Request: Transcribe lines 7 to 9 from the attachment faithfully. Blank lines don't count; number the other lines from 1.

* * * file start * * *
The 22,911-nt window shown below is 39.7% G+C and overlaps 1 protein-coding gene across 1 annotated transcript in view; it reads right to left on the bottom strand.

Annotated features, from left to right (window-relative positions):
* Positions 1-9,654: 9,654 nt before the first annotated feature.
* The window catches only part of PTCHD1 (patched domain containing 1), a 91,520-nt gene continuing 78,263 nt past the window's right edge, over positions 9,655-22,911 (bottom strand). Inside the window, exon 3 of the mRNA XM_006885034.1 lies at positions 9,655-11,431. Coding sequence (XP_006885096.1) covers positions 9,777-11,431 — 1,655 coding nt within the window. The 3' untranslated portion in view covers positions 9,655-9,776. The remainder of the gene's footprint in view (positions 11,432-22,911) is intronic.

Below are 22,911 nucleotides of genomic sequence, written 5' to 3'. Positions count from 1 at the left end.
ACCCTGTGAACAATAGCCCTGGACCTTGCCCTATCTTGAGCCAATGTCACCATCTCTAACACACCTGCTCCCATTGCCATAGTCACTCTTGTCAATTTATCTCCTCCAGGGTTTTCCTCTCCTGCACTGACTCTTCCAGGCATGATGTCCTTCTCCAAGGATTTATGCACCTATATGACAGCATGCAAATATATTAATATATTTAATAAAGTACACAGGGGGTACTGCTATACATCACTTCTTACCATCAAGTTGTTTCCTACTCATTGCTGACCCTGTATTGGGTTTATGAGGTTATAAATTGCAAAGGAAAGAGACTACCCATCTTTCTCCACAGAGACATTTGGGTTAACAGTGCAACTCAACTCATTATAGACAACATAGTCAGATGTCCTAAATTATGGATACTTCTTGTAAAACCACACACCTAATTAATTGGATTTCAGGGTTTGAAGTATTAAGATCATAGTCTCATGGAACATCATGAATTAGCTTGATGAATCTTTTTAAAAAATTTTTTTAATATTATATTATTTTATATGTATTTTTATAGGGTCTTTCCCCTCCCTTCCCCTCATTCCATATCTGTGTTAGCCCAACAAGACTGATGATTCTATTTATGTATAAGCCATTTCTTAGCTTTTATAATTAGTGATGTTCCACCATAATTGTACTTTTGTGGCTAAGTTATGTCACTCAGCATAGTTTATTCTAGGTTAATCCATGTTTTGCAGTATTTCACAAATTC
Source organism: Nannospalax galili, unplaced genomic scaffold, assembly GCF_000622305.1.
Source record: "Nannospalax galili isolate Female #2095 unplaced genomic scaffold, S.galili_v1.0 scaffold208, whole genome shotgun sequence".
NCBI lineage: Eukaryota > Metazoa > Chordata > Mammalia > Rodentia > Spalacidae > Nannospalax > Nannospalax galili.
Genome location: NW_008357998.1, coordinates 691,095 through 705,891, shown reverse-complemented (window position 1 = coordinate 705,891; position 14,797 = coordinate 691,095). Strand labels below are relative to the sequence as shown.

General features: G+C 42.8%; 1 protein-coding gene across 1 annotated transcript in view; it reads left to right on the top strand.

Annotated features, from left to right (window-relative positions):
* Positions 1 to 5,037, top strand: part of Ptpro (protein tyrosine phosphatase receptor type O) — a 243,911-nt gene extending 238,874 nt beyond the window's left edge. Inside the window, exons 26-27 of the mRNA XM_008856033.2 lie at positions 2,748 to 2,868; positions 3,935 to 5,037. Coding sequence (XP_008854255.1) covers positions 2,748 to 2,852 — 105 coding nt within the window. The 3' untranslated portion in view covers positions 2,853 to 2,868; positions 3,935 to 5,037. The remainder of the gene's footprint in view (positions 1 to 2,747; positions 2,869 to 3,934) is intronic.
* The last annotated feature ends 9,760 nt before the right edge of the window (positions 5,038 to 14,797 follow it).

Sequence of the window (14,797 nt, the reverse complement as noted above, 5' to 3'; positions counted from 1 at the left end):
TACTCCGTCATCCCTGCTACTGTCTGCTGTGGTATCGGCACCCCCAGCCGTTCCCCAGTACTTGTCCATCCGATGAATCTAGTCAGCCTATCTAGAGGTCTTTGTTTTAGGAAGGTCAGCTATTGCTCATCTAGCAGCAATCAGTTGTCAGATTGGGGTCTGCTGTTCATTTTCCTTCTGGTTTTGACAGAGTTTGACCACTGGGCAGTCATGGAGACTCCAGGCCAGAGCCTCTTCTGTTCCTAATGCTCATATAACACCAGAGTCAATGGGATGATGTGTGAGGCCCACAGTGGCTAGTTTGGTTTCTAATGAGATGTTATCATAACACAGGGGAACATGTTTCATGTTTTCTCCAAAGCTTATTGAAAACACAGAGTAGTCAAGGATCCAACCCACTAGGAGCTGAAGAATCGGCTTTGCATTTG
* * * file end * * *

Source organism: Nannospalax galili, unplaced genomic scaffold, assembly GCF_000622305.1.
Source record: "Nannospalax galili isolate Female #2095 unplaced genomic scaffold, S.galili_v1.0 scaffold208, whole genome shotgun sequence".
NCBI lineage: Eukaryota > Metazoa > Chordata > Mammalia > Rodentia > Spalacidae > Nannospalax > Nannospalax galili.